‘Just say no’ budget caucus grows

‘Just say no’ budget caucus grows
© The Hill

The House offered up a buffet of six budgets this week for members to chose from, but one group of lawmakers decided they weren’t hungry for any of those options.

This year the “just say no” caucus grew to 37 members, all of whom voted against all six choices. Democrats outnumbered Republicans by a 31 to 6 margin in the group.

That’s an increase from 2012, when 14 lawmakers panned seven budget plans and the 24 who were all-around naysayers in 2011. Last year the caucus numbered 34 members.

The Republicans in the group are a small mix of centrist members and conservatives. These members appear to be worried about the cuts to entitlement spending including Medicare in the House GOP budget, which passed the chamber on Thursday, and about the steeper cuts in the Republican Study Committee plan.

Reps. Frank LoBiondo (R-N.J.) and David McKinley (R-W.Va.) both issued statements explaining that there were specific cuts in the budget authored by Rep. Paul RyanPaul Davis RyanGOP leaders pitch children's health funding in plan to avert shutdown Lawmakers see shutdown’s odds rising Fix what we’ve got and make Medicare right this year MORE (R-Wis.) that they could not support.

“With double-digit unemployment in my district, further reductions in food stamps, the children’s health insurance program, student loans and other essential domestic programs vital to the families I represent is not something I can support at this time,” LoBiondo said.

Reps. Chris Gibson (R-N.Y.) and David Jolly (R-Fla.) hail from swing districts and did not explain their votes. Jolly’s office said the congressmen, who won a special election last month, does not have any spokesman yet.

On the other hand, conservative Rep. Rick Crawford’s (R-Ark.) office said that he will "not vote for non-binding budget resolutions until Congress enacts permanent spending controls.” Rep. Walter Jones (R-N.C.) said he would not vote for budgets with any foreign aid and that he opposed the GOP plan’s Medicare cuts.

The main reason for the increase in the "just say no" caucus after 2012 has been the lack of a budget that many centrist Democrats, mainly from the dwindling Blue Dog coalition, can support.

In 2012, Rep. Jim Cooper (D-Tenn.), who rejected every budget plan this year, offered a bipartisan alternative that drew 38 centrist from both sides. The plan had tax revenue increases and entitlement cuts based on the Simpson-Bowles commission.

"There were good elements in both budgets, but Congress missed another opportunity to pass a bipartisan and balanced budget that's big enough to address our problems,” Cooper said. “Two years ago, I offered the only bipartisan and balanced budget that year, but only 38 members had the courage to vote for it. Two years later, the partisanship is even worse, and there is little appetite among my colleagues to compromise.”

Rep. Jim Himes (D-Conn.) also highlighted his support for the 2012 Cooper budget in explaining his no votes on everything this time. Himes said Cooper's plan “would equitably reform our mandatory spending programs to make sure they are sustainable in the long term.”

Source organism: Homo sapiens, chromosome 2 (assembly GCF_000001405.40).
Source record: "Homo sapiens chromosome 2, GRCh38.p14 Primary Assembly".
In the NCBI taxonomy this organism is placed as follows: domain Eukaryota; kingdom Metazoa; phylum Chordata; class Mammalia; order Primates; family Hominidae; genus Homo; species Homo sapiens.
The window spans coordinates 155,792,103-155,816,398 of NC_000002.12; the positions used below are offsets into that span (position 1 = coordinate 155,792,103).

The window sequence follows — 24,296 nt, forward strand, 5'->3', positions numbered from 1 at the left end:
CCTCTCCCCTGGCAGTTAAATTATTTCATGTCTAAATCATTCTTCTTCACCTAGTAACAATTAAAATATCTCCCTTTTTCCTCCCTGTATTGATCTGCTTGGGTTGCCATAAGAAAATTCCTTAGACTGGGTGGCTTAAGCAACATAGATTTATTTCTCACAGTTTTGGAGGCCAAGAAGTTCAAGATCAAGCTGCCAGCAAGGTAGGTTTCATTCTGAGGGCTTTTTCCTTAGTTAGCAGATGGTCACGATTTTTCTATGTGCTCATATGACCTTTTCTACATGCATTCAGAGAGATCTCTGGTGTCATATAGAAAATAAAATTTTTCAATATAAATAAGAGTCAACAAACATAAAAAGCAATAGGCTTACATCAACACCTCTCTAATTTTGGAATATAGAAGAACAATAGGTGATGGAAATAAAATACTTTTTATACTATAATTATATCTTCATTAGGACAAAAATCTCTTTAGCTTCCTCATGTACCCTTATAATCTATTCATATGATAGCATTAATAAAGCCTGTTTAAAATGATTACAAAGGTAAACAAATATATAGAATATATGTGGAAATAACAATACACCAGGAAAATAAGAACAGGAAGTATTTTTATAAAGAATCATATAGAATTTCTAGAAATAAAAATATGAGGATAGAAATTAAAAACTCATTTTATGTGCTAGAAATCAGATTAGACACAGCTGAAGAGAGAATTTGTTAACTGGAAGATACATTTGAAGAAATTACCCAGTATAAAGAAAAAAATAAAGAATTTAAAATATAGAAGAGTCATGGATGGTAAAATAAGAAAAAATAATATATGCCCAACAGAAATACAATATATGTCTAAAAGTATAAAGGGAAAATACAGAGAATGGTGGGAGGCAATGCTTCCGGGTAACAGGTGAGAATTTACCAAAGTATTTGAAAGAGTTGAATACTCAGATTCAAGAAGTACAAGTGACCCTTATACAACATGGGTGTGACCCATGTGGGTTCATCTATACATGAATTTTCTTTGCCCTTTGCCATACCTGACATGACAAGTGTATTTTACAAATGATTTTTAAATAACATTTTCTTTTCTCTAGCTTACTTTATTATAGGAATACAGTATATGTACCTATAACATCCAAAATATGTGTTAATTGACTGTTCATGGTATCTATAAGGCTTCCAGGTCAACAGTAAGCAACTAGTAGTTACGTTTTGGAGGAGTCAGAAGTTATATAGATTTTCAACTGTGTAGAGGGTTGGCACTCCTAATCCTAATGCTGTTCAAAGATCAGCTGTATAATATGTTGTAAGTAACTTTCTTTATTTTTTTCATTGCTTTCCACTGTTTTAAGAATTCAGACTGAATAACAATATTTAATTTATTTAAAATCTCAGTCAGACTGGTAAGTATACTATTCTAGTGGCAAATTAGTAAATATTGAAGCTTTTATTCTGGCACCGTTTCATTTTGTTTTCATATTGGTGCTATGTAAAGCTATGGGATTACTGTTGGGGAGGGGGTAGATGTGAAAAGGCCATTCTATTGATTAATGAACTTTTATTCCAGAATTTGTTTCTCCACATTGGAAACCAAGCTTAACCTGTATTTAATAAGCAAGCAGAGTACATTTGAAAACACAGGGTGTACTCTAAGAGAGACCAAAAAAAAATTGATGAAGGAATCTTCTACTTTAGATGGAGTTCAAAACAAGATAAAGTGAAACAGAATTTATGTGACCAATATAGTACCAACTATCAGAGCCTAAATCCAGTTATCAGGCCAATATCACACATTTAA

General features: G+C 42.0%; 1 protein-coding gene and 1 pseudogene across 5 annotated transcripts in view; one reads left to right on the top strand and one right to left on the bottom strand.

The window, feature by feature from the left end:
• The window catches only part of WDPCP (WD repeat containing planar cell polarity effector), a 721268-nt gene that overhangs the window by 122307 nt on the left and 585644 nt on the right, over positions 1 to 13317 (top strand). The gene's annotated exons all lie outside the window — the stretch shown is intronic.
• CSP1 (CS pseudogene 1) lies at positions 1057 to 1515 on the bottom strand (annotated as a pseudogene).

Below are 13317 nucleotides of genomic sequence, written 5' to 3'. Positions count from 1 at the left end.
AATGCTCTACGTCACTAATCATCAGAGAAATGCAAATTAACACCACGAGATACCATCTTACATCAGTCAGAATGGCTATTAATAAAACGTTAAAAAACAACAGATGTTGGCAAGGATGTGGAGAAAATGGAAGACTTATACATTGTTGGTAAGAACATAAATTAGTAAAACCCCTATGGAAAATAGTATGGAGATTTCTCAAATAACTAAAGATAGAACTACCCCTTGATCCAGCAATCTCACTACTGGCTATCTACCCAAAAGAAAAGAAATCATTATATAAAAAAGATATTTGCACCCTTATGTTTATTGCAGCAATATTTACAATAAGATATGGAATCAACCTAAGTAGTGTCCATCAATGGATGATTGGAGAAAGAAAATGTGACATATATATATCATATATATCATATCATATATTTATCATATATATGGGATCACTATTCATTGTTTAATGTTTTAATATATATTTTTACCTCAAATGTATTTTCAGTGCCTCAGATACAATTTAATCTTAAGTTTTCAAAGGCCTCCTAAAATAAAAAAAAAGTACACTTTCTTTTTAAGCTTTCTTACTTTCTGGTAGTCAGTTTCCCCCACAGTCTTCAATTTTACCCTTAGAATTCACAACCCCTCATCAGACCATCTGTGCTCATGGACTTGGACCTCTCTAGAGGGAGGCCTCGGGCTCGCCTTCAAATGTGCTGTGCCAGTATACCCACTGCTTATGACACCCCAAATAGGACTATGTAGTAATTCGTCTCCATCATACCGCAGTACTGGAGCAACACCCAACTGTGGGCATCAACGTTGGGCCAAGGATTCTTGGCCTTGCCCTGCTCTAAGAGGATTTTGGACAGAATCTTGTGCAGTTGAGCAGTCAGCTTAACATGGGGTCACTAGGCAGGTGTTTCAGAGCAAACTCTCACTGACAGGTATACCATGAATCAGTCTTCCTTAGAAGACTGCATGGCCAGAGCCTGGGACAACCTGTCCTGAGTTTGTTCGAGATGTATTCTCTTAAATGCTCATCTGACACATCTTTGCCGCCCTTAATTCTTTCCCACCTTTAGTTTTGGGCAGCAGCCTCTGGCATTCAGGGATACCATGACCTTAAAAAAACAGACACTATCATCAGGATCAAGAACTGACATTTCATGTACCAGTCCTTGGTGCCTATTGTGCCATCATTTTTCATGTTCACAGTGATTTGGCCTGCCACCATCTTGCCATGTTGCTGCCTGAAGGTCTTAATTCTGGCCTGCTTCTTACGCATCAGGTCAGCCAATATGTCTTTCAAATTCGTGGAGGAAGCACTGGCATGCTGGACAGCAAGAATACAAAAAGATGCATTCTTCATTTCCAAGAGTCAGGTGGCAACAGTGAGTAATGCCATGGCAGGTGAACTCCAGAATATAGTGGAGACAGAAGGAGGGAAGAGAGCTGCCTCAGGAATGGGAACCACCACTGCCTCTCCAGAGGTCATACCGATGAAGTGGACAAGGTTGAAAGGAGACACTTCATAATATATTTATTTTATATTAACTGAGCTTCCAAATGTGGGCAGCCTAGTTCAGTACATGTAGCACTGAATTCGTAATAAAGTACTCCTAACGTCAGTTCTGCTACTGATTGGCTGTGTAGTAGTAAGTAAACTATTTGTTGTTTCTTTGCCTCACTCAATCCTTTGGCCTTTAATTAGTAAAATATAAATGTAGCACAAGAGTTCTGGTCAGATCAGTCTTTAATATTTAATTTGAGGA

All 31 Democrats who rejected the House Democratic leadership budget also rejected the Congressional Black Caucus budget and Congressional Progressive Caucus budget. They also rejected one based on President Obama's budget — the House voted 2-413 against that proposal.

Three Democrats are new members to the “just say no” caucus — they voted for last year’s House Democratic budget but turned against it this year. The budgets, both authored by Rep. Chris Van HollenChristopher (Chris) Van HollenOvernight Cybersecurity: Bipartisan bill aims to deter election interference | Russian hackers target Senate | House Intel panel subpoenas Bannon | DHS giving 'active defense' cyber tools to private sector Senators unveil bipartisan push to deter future election interference Maryland Dems ask Hogan about response to tax law MORE (D-Md.), are essentially the same in that they do not balance, raise tax revenue and back stimulus spending.

Reps. Tammy Duckworth (D-Ill.), Loretta Sanchez (D-Calif.) and Nick Rahall (D-W.Va.), who is in a tough reelection fight, each switched.

Rahall and Duckworth said they opposed all the non-binding budgets because they supported existing December budget deal that already set appropriations spending for 2015.

"In the absence of a proper budget agreement last year, I felt that the Democratic budget was a starting point for compromise and served as a statement of priorities I believe in,” Duckworth explained. “While the Ryan-Murray deal was far from perfect, that two year agreement allowed our nation to move forward. With an agreement already in place, we should not be voting on budgets that have no chance of becoming law.”

Rahall spokesman Diane Luensmann said “the congressman didn't want to reopen the budget debate so soon after Ryan-Murray.”

Asked about the switch, Sanchez’s office sent a statement that just explained her new no vote on the Van Hollen budget.

“I did not vote for the Democratic alternative budget because, as a Blue Dog, it did not meet the commitment of reducing our long term federal debt and deficits,” Sanchez said.

While “say no” caucus members are universally unsatisfied now, the could represent the core of a deficit grand bargain in the future.

Rep. Kyrsten Sinema (D-Ariz.) said both sides just need to come to the bargaining table.

“These budgets were created in partisan silos with no collaboration between Republicans and Democrats," she said.

"Last spring, I voted against partisan budgets, demanding Congress put the American people ahead of partisan politics. Today, I voted against more partisan games."